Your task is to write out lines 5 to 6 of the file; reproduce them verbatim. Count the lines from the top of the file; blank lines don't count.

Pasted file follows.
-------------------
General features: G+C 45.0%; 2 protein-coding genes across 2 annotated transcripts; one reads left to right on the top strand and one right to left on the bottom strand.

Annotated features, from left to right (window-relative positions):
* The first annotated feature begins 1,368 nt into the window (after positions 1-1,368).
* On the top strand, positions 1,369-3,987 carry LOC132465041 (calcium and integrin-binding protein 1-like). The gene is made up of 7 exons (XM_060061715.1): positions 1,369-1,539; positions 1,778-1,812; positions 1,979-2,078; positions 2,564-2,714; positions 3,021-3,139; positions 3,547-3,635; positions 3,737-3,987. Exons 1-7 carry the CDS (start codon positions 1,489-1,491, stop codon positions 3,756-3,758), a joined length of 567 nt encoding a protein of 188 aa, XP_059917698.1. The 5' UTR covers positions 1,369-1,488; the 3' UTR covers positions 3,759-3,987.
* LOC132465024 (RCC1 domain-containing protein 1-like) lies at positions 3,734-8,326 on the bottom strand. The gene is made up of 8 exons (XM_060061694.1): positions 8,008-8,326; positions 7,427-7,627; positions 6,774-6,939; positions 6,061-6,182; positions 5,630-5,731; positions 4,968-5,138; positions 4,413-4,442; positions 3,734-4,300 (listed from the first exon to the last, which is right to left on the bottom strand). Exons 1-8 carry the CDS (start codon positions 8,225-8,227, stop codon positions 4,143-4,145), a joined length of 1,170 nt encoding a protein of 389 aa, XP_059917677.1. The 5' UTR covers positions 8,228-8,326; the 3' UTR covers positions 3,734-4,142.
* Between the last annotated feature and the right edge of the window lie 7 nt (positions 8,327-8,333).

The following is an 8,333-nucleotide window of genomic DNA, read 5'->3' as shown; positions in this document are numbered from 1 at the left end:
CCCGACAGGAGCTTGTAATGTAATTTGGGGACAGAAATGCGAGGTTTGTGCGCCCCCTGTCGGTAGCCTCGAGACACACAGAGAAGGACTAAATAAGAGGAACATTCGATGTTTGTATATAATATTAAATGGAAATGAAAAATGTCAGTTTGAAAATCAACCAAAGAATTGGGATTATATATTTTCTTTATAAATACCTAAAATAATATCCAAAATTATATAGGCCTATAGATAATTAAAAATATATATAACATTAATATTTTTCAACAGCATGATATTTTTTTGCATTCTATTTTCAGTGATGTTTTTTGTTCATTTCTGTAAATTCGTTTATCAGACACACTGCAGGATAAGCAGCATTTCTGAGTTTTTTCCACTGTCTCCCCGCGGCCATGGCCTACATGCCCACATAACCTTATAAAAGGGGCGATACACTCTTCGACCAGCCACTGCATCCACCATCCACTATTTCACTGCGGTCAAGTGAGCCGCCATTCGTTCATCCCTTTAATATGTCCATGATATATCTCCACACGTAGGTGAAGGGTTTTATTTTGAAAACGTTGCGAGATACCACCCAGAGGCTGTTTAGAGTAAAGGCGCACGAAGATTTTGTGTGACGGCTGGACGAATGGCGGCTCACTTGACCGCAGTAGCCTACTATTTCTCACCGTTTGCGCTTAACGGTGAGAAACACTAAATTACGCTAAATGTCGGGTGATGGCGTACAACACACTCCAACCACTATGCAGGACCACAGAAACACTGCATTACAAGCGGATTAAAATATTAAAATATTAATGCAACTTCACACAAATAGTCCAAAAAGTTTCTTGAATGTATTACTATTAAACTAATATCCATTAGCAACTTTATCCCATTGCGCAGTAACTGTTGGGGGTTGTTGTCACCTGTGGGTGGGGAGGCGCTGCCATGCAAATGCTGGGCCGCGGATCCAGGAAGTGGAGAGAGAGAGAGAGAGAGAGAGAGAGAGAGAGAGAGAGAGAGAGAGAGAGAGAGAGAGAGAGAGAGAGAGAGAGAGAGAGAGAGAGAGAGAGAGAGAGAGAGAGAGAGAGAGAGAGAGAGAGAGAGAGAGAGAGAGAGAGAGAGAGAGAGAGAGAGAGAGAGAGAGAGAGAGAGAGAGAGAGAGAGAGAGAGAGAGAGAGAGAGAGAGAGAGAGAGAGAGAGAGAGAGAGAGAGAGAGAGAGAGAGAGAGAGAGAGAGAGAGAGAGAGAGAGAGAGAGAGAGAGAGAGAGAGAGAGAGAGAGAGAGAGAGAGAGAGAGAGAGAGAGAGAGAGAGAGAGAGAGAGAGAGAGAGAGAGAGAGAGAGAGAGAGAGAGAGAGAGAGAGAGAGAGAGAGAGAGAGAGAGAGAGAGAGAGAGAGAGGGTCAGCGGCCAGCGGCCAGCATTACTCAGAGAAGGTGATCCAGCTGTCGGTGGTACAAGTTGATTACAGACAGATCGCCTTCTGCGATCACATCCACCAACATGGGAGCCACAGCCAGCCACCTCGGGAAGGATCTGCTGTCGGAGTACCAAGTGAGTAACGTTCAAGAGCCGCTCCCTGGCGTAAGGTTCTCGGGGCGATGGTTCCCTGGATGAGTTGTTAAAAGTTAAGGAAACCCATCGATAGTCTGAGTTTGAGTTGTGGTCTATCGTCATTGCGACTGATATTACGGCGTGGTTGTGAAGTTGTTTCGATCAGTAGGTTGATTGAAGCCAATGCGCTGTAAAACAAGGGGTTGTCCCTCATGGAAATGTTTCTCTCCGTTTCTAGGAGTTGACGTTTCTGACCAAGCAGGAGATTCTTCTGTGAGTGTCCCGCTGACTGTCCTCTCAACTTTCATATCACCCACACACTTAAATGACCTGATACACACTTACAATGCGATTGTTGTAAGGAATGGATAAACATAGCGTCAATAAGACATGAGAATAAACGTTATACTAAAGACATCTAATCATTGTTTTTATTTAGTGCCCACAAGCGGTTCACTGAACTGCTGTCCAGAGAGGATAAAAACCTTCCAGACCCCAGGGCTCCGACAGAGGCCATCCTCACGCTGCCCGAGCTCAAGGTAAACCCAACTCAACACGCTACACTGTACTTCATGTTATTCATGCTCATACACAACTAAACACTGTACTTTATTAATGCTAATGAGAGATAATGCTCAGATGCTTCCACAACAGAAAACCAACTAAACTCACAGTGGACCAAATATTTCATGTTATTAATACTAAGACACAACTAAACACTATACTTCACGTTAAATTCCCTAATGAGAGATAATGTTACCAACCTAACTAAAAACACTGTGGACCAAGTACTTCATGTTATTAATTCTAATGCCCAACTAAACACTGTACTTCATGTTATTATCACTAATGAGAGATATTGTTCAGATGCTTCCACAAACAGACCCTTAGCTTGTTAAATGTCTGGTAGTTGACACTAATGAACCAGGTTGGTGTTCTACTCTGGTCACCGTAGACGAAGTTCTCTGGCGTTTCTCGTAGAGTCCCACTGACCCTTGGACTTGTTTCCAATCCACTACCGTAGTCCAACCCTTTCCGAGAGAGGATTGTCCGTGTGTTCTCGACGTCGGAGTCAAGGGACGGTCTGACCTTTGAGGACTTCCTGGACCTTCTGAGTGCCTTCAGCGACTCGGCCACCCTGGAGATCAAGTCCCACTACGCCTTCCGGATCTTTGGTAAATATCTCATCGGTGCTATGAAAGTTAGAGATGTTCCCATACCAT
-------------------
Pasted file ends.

* LOC132465024 (RCC1 domain-containing protein 1-like) lies at positions 3,734-8,326 on the bottom strand. The gene is made up of 8 exons (XM_060061694.1): positions 8,008-8,326; positions 7,427-7,627; positions 6,774-6,939; positions 6,061-6,182; positions 5,630-5,731; positions 4,968-5,138; positions 4,413-4,442; positions 3,734-4,300 (listed from the first exon to the last, which is right to left on the bottom strand). Exons 1-8 carry the CDS (start codon positions 8,225-8,227, stop codon positions 4,143-4,145), a joined length of 1,170 nt encoding a protein of 389 aa, XP_059917677.1. The 5' UTR covers positions 8,228-8,326; the 3' UTR covers positions 3,734-4,142.
* Between the last annotated feature and the right edge of the window lie 7 nt (positions 8,327-8,333).